House Democratic leaders voiced confidence on Wednesday that they could secure the votes to pass a campaign finance bill in the coming days, even as the legislation faced an uncertain future in the Senate.
The Democratic leadership met for more than an hour on Wednesday
with members of the Congressional Progressive Caucus who were concerned
about an exemption granted to the National Rifle Association to keep
the powerful gun lobby from opposing the bill. The provision would
exempt the NRA from having to disclose its donors as part of the
legislation, but it was so narrowly written that it would apply to few,
if any, other advocacy groups.
While House liberals criticized the NRA exemption, few have said
publicly they would oppose the legislation because of it. Participants
in the meeting Wednesday said that although a few lawmakers, including
Reps. Raúl Grijalva (D-Ariz.), Donna Edwards (D-Md.) and Yvette Clarke
(D-N.Y.), voiced strong objections to the carve-out, others said it was
less of a concern and did not undermine the underlying bill.
“The real purpose of the bill is not inhibited,” Rep. Jerrold Nadler (D-N.Y.) said.
“The argument essentially is, look, in a perfect world you wouldn’t
do this, but that’s the price of passing it, and it’s not a terrible
The provision Democrats added would exclude organizations from
disclosing donor rolls that have more than 1 million members, have
existed for more than 10 years and receive no more than 15 percent of
their contributions from corporations.
Nadler pushed for moving ahead with the bill, calling the
legislation “absolutely essential to the continuation of American
democracy” by giving citizens more information about who was spending
money to influence elections. He and other supporters said the
exemption was less harmful because the NRA does not usually try to
disguise its influence in elections, a habit that the legislation is
principally trying to combat.
Nadler said Speaker Nancy Pelosi (D) vouched for the underlying
bill on the merits, citing the effectiveness of a similar law on the
books of her home state of California. As she left the meeting, Pelosi
told reporters she was not concerned about the NRA exemption.
Grijalva said he would wait to hear a response from the leadership
to his concerns before deciding how to vote on the bill. “I understand
the consequences of not doing something. We’re going to get drowned by
corporate money,” he said after the meeting.
“There are some final things that are being ironed out,” said Doug
Thornell, a spokesman for the bill’s chief sponsor, Rep. Chris Van
Hollen (D-Md.). “We’re pretty confident on the votes.”
Van Hollen told reporters the legislation was “in good shape.”
Democratic leaders conferred on the House floor Wednesday evening
to discuss scheduling a vote, although no decisions were announced.
A number of government reform groups, including Public Citizen and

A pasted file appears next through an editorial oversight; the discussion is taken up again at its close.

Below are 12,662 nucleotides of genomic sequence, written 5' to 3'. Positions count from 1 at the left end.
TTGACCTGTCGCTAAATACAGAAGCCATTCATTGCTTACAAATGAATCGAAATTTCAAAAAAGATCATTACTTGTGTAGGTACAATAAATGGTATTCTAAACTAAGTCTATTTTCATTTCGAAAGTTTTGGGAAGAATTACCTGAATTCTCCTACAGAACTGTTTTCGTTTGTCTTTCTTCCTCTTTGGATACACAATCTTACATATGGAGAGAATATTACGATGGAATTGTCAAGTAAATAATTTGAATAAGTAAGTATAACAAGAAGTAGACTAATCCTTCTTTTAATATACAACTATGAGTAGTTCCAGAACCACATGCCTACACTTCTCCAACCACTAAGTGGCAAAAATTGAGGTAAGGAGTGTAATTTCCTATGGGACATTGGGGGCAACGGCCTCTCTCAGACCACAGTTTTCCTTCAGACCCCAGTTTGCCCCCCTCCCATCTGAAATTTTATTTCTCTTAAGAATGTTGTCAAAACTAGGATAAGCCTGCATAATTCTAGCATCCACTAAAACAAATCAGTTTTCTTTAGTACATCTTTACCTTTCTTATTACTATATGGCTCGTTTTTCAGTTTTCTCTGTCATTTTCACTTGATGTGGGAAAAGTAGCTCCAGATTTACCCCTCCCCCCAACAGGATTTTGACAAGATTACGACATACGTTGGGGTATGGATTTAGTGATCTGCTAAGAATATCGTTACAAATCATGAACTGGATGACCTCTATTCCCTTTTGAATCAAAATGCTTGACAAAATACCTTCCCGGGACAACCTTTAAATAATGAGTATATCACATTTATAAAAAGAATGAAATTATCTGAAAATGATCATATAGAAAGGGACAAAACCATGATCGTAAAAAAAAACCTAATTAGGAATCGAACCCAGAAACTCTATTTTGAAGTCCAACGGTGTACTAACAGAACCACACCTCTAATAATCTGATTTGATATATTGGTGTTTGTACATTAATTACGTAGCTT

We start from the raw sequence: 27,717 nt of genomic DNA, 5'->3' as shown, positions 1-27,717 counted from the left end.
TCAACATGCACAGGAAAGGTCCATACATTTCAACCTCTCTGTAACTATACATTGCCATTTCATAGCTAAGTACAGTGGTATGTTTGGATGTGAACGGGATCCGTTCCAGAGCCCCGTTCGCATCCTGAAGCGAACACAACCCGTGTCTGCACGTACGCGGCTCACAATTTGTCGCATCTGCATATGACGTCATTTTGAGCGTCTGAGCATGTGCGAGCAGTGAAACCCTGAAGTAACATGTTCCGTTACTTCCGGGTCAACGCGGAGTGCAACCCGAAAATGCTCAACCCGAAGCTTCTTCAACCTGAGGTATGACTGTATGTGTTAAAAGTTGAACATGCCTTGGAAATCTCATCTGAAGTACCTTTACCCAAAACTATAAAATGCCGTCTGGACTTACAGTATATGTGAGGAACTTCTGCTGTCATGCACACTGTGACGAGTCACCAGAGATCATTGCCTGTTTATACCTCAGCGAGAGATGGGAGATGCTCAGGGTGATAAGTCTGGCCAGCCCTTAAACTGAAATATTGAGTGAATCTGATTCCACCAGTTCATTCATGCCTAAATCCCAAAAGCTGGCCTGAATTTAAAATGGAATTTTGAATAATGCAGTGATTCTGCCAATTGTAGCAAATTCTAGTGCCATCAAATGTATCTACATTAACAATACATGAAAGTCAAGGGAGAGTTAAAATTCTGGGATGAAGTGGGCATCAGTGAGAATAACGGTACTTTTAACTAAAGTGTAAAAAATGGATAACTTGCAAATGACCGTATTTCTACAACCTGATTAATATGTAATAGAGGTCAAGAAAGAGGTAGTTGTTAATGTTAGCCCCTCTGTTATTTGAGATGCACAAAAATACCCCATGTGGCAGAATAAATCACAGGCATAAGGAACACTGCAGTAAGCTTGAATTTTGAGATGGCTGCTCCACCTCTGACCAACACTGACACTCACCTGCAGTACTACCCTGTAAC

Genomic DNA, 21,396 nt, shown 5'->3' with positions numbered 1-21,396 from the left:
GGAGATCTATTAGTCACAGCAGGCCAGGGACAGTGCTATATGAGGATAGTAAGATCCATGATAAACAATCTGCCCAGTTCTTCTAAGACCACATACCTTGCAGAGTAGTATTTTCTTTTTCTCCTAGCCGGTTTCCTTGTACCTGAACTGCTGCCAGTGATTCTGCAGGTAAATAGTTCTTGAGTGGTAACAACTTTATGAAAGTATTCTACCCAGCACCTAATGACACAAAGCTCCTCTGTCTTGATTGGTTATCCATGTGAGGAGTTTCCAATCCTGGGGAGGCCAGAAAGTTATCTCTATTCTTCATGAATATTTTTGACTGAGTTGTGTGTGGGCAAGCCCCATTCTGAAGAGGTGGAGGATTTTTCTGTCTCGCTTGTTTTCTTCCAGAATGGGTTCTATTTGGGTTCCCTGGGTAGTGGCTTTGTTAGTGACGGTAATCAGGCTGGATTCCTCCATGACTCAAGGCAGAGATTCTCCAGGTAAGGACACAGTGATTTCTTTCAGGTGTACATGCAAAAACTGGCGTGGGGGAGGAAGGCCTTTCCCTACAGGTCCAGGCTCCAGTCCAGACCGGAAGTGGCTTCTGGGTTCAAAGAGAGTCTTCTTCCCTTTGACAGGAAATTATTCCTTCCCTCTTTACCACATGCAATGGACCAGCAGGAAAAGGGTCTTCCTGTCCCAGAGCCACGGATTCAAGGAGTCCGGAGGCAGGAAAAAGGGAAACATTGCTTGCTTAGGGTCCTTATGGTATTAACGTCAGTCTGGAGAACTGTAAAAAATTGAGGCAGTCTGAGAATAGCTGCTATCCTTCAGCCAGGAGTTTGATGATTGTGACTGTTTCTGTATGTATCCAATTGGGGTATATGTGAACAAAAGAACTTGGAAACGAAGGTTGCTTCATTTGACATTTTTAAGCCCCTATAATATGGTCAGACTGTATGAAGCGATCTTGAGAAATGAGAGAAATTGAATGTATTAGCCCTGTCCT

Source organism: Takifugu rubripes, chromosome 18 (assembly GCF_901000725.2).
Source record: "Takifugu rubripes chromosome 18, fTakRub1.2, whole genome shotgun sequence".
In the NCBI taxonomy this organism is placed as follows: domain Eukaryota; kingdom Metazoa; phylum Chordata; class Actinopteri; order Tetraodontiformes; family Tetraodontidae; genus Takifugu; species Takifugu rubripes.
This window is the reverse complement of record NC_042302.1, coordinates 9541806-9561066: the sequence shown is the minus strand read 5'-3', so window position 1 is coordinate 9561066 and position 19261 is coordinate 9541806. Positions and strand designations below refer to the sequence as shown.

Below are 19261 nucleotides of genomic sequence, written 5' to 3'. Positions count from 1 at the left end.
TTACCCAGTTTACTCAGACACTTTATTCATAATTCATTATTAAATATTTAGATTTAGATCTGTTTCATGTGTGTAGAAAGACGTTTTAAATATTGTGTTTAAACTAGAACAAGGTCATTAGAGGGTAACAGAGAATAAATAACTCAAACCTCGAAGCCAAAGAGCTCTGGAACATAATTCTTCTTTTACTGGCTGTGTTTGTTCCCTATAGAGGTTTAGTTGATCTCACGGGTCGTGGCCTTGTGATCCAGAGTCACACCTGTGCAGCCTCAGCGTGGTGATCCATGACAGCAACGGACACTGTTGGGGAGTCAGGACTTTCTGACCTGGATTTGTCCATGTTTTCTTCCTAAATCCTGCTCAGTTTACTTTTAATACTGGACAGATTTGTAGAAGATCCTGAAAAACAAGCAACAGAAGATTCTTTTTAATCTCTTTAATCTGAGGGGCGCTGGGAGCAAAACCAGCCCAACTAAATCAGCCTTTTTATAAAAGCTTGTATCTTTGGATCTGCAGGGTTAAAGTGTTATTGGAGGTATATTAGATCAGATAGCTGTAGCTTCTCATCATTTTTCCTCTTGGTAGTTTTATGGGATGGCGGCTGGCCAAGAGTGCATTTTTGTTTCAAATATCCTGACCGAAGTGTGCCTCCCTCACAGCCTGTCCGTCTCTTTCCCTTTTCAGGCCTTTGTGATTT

the Campaign Legal Center, are supporting the legislation despite the
exemption for the NRA. The U.S. Public Interest Research Group,
however, split with the other organizations and said it would oppose
More opposition came on Wednesday as the Alliance for Justice
circulated a letter denouncing the NRA exemption from 45 liberal
groups, including the Sierra Club, Planned Parenthood and several gun
The U.S. Chamber of Commerce passed around its own missive from 232
business groups opposing the bill as restricting the First Amendment.
Large labor unions have also yet to sign on.
For House Democrats, the most troubling statement may have come from
Sen. Dianne Feinstein (D-Calif.), who sharply criticized the NRA
exemption — a signal that the Disclose Act could face difficulties in
“I strongly oppose any special exemption for the National Rifle
Association in the Disclose Act,” Feinstein said in a statement
Wednesday. “The purpose of this bill is to make sure that elected
representatives are not beholden to special interests, yet here is
special interest No. 1 receiving a deal to exempt it from an otherwise
very good bill.”
Sen. Charles Schumer (D-N.Y.) is sponsoring companion legislation in
the Senate, but no Republicans have signed on, making any Democratic
Feinstein called the exemption “bad policy.” “The law should apply
to the NRA, just like any other group,” she said. “If the NRA, or any
similar group, is going to spend millions on political ads, the
American public has a right to know who is funding them. The bill is
the Disclose Act, not the ‘Everyone Except the NRA Disclose Act.’ ”
House supporters of the bill said they had received commitments from
Senate leaders to take up the legislation if it passes the House.
Molly K. Hooper contributed reporting.
This story was originally posted at 12:42 p.m. and updated at 8:16 p.m.